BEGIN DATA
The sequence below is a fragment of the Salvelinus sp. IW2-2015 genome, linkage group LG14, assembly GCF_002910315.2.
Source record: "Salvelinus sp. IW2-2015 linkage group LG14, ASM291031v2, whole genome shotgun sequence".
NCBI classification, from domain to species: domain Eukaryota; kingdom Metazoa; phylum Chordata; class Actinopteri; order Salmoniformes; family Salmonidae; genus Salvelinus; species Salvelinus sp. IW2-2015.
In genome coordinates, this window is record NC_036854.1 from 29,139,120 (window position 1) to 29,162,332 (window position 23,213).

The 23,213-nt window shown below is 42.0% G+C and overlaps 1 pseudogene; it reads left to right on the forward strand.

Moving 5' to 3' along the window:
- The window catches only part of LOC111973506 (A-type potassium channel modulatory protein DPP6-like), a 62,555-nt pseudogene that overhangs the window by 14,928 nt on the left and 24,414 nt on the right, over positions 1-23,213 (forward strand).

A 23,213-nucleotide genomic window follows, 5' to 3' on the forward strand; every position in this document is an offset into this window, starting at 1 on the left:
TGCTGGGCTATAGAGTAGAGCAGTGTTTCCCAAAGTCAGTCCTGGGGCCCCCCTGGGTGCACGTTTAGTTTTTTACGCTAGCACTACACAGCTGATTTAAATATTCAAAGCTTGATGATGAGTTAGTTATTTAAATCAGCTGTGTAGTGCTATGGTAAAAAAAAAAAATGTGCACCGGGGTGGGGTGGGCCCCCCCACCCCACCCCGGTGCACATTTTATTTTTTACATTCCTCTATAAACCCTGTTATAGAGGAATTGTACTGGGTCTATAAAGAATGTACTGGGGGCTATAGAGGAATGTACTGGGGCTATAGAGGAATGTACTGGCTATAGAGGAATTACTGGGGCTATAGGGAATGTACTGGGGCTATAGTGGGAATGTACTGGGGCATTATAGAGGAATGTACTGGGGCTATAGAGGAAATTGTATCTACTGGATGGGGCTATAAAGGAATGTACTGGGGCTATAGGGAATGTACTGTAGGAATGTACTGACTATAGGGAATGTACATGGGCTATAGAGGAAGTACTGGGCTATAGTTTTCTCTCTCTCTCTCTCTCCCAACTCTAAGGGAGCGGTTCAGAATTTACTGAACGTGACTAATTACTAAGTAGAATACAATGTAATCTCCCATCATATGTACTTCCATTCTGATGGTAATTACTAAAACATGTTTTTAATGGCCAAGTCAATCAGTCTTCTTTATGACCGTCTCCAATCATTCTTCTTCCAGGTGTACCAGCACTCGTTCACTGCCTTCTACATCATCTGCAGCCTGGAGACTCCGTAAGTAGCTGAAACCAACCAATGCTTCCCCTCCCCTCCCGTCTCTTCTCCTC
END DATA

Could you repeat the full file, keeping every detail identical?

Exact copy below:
The sequence below is a fragment of the Salvelinus sp. IW2-2015 genome, linkage group LG14, assembly GCF_002910315.2.
Source record: "Salvelinus sp. IW2-2015 linkage group LG14, ASM291031v2, whole genome shotgun sequence".
NCBI classification, from domain to species: domain Eukaryota; kingdom Metazoa; phylum Chordata; class Actinopteri; order Salmoniformes; family Salmonidae; genus Salvelinus; species Salvelinus sp. IW2-2015.
In genome coordinates, this window is record NC_036854.1 from 29,139,120 (window position 1) to 29,162,332 (window position 23,213).

The 23,213-nt window shown below is 42.0% G+C and overlaps 1 pseudogene; it reads left to right on the forward strand.

Moving 5' to 3' along the window:
- The window catches only part of LOC111973506 (A-type potassium channel modulatory protein DPP6-like), a 62,555-nt pseudogene that overhangs the window by 14,928 nt on the left and 24,414 nt on the right, over positions 1-23,213 (forward strand).

A 23,213-nucleotide genomic window follows, 5' to 3' on the forward strand; every position in this document is an offset into this window, starting at 1 on the left:
TGCTGGGCTATAGAGTAGAGCAGTGTTTCCCAAAGTCAGTCCTGGGGCCCCCCTGGGTGCACGTTTAGTTTTTTACGCTAGCACTACACAGCTGATTTAAATATTCAAAGCTTGATGATGAGTTAGTTATTTAAATCAGCTGTGTAGTGCTATGGTAAAAAAAAAAAATGTGCACCGGGGTGGGGTGGGCCCCCCCACCCCACCCCGGTGCACATTTTATTTTTTACATTCCTCTATAAACCCTGTTATAGAGGAATTGTACTGGGTCTATAAAGAATGTACTGGGGGCTATAGAGGAATGTACTGGGGCTATAGAGGAATGTACTGGCTATAGAGGAATTACTGGGGCTATAGGGAATGTACTGGGGCTATAGTGGGAATGTACTGGGGCATTATAGAGGAATGTACTGGGGCTATAGAGGAAATTGTATCTACTGGATGGGGCTATAAAGGAATGTACTGGGGCTATAGGGAATGTACTGTAGGAATGTACTGACTATAGGGAATGTACATGGGCTATAGAGGAAGTACTGGGCTATAGTTTTCTCTCTCTCTCTCTCTCCCAACTCTAAGGGAGCGGTTCAGAATTTACTGAACGTGACTAATTACTAAGTAGAATACAATGTAATCTCCCATCATATGTACTTCCATTCTGATGGTAATTACTAAAACATGTTTTTAATGGCCAAGTCAATCAGTCTTCTTTATGACCGTCTCCAATCATTCTTCTTCCAGGTGTACCAGCACTCGTTCACTGCCTTCTACATCATCTGCAGCCTGGAGACTCCGTAAGTAGCTGAAACCAACCAATGCTTCCCCTCCCCTCCCGTCTCTTCTCCTC